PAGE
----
Willennar Genealogy Center’s collection is full of Throwback Thursday potential, so let’s get our #TBT on!
DeKalb County has seen its share of adventurous spirits, especially in the realm of transportation, from aviators to designers and drivers of automobiles. One DeKalb County resident had a background in both of those fields: “Wild Bill” Fitzsimmons.
He was born Guy P. Fitzsimmons on October 2, 1891. It was a name he never cared for, later shedding it in favor of “Bill.”
According to late historian John Martin Smith, Bill was “intensely interested in automobiles, motorcycles, and airplanes” from a young age, learning to drive at age 14 and acquiring his own Wagner motorcycle. In 1905, he and a friend assisted with setup and tear-down for a Wright Brothers demonstration and were asked to continue on with the crew—an idea that Bill said was promptly shot down by his father, Enos Fitzsimmons.
“Set my flying back several years,” he said of the decision in John Martin Smith’s 1987 DeKalb County History.
He stayed on the ground for several years after that, road-testing automobiles for various people and companies in Indiana, including Haynes-Apperson, Premier, and the Auburn Automobile Company. A job as automobile dealer Bill Eikenberry’s chauffeur earned him his new name. According to Fitzsimmons, when he came to Auburn to do road-testing for the Auburn Automobile Company, “They didn’t know my name, and I didn’t tell them because I didn’t care for it, so they called me ‘Bill’…” because of his association with Bill Eikenberry, a friend of Morris Eckhart.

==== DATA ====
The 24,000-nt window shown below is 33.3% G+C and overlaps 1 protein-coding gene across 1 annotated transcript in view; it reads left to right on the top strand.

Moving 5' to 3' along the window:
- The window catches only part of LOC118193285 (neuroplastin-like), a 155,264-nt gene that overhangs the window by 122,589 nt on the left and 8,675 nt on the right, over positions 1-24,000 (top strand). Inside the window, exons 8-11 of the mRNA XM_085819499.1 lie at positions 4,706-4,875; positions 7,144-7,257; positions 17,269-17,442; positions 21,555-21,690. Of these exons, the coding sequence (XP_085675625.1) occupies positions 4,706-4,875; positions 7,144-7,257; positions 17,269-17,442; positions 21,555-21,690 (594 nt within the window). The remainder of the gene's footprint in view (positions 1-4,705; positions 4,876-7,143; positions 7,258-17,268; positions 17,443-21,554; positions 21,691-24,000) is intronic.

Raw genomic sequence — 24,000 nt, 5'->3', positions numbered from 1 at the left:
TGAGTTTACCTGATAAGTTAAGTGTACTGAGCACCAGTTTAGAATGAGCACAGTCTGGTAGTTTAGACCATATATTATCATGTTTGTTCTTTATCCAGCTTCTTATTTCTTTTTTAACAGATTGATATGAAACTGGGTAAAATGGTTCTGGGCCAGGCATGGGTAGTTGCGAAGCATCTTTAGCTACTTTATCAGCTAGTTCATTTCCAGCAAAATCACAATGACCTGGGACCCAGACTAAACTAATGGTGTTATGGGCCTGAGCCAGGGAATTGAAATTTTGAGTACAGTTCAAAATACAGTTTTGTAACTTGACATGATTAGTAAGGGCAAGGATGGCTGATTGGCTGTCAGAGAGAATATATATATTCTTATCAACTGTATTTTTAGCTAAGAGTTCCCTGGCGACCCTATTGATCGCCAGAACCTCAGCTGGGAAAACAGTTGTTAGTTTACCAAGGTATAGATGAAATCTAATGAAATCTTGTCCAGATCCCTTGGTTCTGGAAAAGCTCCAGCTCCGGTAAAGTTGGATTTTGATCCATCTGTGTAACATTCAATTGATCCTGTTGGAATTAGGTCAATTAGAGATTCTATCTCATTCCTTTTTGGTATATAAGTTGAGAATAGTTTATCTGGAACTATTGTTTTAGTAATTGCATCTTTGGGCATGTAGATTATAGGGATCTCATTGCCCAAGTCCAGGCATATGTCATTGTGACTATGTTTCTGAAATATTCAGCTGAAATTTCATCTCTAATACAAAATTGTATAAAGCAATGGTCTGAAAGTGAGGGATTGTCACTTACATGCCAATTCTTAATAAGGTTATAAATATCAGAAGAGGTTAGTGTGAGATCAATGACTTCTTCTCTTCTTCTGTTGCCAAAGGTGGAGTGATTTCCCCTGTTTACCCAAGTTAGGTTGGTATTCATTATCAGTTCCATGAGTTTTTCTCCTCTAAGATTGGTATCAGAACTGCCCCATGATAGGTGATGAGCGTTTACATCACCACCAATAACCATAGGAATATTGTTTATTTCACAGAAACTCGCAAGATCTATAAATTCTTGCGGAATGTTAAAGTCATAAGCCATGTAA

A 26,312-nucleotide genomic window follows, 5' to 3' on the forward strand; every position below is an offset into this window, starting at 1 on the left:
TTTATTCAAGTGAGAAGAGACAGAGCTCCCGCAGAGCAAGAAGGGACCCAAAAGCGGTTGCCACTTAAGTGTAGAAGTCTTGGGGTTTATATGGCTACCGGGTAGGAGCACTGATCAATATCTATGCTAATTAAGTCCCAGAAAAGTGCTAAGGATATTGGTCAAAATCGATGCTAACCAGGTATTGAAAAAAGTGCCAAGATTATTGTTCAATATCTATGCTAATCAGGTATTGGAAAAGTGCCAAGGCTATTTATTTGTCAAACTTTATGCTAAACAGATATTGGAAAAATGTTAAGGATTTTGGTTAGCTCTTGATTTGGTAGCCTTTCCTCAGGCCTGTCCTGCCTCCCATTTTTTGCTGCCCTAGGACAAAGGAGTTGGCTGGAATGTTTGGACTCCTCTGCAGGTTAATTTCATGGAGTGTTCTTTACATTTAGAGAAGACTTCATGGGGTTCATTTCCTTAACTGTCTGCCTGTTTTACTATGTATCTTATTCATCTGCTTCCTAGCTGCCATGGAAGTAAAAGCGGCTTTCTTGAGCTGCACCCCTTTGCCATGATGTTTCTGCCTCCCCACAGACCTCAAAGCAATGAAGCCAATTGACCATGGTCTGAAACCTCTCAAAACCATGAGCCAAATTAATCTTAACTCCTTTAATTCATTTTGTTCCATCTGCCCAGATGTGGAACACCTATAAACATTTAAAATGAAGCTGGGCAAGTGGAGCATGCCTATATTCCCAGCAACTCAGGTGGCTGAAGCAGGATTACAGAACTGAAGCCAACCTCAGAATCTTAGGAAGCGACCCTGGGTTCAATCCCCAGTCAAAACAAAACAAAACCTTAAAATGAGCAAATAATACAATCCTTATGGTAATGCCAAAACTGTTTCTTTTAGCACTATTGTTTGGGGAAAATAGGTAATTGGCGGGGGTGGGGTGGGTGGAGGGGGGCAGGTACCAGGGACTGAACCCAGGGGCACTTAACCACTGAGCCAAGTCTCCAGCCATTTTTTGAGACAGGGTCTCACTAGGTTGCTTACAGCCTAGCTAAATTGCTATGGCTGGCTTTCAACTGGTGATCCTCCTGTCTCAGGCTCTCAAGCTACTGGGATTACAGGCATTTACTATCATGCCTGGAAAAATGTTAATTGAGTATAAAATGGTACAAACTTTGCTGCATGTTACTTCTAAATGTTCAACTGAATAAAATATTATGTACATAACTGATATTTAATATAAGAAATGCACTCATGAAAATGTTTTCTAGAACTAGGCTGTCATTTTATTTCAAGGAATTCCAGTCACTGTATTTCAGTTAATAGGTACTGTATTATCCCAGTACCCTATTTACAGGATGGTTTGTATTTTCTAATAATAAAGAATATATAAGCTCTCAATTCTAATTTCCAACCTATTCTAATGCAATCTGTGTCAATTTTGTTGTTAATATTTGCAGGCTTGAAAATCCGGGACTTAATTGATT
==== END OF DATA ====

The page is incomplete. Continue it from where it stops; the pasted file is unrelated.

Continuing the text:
In 1921, his interest in flying returned, and he began taking flying lessons in secret, “because in those days, it was thought that anybody who flew an airplane was crazy.” Eventually he started to do stunt flying, the reason for the “Wild” in Wild Bill Fitzsimmons. It was a pursuit he got into for safety reasons, oddly enough.
As Bill put it, “I taught myself acrobatics to try to see if I could get an airplane in a position that I couldn’t recover. . . . They thought I’d lost my mind, but it wasn’t that—I wanted to feel that I couldn’t get an airplane in a position I couldn’t get out of.”
Over the years, Bill taught a few others to fly, took up sky-writing, and began working full-time flying for Rieke. He retired as their chief pilot in 1955, though he continued to fly for fun. He died on September 13, 1985.
Want to see more local history? Feel free to search our online photo database, or head on over to the Genealogy Center’s official Facebook page. You can also check out our “Fitzbob” Collection of c. 1940s aerial photographs taken by Bob Close while Wild Bill piloted the plane.